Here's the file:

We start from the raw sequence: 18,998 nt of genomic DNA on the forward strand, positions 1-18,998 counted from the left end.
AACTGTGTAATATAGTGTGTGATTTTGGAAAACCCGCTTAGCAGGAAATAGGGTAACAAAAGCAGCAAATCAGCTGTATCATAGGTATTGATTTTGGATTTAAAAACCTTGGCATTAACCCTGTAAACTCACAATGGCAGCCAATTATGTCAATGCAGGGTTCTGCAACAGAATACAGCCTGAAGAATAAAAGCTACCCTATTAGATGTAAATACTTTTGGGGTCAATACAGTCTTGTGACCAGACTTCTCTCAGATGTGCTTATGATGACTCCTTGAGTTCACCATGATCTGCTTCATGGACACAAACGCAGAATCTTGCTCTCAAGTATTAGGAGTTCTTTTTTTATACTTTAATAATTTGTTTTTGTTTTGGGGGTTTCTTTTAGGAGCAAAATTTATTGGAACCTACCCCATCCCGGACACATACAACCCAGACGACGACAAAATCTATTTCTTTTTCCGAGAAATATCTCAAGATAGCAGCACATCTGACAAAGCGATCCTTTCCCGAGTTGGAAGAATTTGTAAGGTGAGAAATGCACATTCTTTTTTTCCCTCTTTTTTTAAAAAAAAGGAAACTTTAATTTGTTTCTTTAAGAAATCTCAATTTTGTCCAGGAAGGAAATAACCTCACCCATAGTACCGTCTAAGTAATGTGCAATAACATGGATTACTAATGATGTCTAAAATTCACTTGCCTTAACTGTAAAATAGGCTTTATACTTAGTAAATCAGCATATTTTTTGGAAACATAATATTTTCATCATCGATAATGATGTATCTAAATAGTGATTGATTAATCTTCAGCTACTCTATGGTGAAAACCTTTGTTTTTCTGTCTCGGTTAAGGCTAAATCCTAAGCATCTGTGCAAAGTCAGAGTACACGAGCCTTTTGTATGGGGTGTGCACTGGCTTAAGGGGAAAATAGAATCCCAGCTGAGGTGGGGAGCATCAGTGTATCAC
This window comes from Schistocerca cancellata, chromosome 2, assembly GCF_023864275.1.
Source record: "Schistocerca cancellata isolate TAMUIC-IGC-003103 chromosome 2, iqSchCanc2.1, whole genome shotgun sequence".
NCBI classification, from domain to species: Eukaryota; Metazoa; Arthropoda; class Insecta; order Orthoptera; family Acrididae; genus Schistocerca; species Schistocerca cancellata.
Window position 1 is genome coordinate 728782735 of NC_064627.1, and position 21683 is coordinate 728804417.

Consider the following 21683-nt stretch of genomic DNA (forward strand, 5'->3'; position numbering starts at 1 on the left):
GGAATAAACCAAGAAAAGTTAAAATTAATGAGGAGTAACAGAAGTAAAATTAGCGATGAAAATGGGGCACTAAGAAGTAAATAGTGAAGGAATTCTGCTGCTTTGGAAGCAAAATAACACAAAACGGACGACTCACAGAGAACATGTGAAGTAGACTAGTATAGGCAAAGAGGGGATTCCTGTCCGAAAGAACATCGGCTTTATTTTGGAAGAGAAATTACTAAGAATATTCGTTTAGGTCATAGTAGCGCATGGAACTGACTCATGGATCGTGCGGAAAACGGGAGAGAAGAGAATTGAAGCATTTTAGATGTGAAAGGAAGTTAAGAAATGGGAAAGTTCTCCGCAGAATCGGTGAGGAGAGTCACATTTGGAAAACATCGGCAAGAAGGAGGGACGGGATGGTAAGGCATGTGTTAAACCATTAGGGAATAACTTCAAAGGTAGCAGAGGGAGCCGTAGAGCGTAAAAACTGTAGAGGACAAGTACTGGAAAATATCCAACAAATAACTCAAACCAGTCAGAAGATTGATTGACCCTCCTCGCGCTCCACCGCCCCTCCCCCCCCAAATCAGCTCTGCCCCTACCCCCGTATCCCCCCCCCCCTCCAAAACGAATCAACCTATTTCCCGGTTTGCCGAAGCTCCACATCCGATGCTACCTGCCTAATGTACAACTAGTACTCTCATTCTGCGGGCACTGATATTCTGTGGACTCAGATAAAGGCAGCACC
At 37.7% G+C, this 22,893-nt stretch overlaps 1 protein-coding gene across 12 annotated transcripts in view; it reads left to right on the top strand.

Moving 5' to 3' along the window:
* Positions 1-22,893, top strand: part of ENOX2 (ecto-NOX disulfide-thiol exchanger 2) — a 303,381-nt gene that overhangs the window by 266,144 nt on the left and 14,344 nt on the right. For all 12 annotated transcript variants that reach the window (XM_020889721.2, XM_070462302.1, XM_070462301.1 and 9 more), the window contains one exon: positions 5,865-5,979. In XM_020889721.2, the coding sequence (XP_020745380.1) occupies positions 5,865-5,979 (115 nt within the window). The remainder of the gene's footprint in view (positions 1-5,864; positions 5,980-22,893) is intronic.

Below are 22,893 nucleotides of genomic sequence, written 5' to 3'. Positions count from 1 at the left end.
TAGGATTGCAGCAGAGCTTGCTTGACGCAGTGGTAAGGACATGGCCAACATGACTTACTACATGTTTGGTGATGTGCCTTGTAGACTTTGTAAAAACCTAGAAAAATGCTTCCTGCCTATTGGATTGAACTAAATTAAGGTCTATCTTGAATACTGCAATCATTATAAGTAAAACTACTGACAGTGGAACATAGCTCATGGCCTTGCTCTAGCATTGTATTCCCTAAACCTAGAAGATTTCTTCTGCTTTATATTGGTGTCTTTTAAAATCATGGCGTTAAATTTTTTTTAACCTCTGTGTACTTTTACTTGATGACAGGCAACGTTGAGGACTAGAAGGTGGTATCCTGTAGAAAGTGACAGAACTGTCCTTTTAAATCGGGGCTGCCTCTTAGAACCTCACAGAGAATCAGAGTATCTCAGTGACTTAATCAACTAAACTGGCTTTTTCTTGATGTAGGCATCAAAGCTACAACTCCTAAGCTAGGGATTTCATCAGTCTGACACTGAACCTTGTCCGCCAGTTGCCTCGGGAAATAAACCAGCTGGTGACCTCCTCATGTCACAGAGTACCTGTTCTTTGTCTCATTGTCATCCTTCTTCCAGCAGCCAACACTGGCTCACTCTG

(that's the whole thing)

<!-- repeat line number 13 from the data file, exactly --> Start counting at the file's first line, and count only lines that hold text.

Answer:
TAGGATTGCAGCAGAGCTTGCTTGACGCAGTGGTAAGGACATGGCCAACATGACTTACTACATGTTTGGTGATGTGCCTTGTAGACTTTGTAAAAACCTAGAAAAATGCTTCCTGCCTATTGGATTGAACTAAATTAAGGTCTATCTTGAATACTGCAATCATTATAAGTAAAACTACTGACAGTGGAACATAGCTCATGGCCTTGCTCTAGCATTGTATTCCCTAAACCTAGAAGATTTCTTCTGCTTTATATTGGTGTCTTTTAAAATCATGGCGTTAAATTTTTTTTAACCTCTGTGTACTTTTACTTGATGACAGGCAACGTTGAGGACTAGAAGGTGGTATCCTGTAGAAAGTGACAGAACTGTCCTTTTAAATCGGGGCTGCCTCTTAGAACCTCACAGAGAATCAGAGTATCTCAGTGACTTAATCAACTAAACTGGCTTTTTCTTGATGTAGGCATCAAAGCTACAACTCCTAAGCTAGGGATTTCATCAGTCTGACACTGAACCTTGTCCGCCAGTTGCCTCGGGAAATAAACCAGCTGGTGACCTCCTCATGTCACAGAGTACCTGTTCTTTGTCTCATTGTCATCCTTCTTCCAGCAGCCAACACTGGCTCACTCTG